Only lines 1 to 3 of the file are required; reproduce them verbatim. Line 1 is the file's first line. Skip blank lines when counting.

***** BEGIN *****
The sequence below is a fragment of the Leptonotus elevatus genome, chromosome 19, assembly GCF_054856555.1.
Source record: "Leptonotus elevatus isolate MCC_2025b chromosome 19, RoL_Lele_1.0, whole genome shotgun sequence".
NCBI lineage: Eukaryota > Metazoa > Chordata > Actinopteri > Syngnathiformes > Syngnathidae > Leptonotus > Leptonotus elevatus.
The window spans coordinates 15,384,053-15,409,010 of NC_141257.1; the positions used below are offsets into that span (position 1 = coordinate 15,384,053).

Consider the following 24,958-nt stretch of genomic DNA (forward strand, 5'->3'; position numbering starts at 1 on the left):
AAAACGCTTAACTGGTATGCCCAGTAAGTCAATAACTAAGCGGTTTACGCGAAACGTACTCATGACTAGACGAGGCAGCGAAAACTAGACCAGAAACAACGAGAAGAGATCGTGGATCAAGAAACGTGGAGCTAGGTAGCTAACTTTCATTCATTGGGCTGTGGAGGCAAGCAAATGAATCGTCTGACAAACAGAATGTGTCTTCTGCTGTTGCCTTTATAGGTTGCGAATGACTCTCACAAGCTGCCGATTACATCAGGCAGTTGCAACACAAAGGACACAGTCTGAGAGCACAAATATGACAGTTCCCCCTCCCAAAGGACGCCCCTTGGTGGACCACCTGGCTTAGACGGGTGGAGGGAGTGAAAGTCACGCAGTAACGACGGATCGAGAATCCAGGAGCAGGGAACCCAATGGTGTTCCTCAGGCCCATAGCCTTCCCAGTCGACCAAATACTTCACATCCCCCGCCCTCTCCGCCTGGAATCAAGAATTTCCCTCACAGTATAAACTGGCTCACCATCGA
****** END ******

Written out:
The sequence below is a fragment of the Leptonotus elevatus genome, chromosome 19, assembly GCF_054856555.1.
Source record: "Leptonotus elevatus isolate MCC_2025b chromosome 19, RoL_Lele_1.0, whole genome shotgun sequence".
NCBI lineage: Eukaryota > Metazoa > Chordata > Actinopteri > Syngnathiformes > Syngnathidae > Leptonotus > Leptonotus elevatus.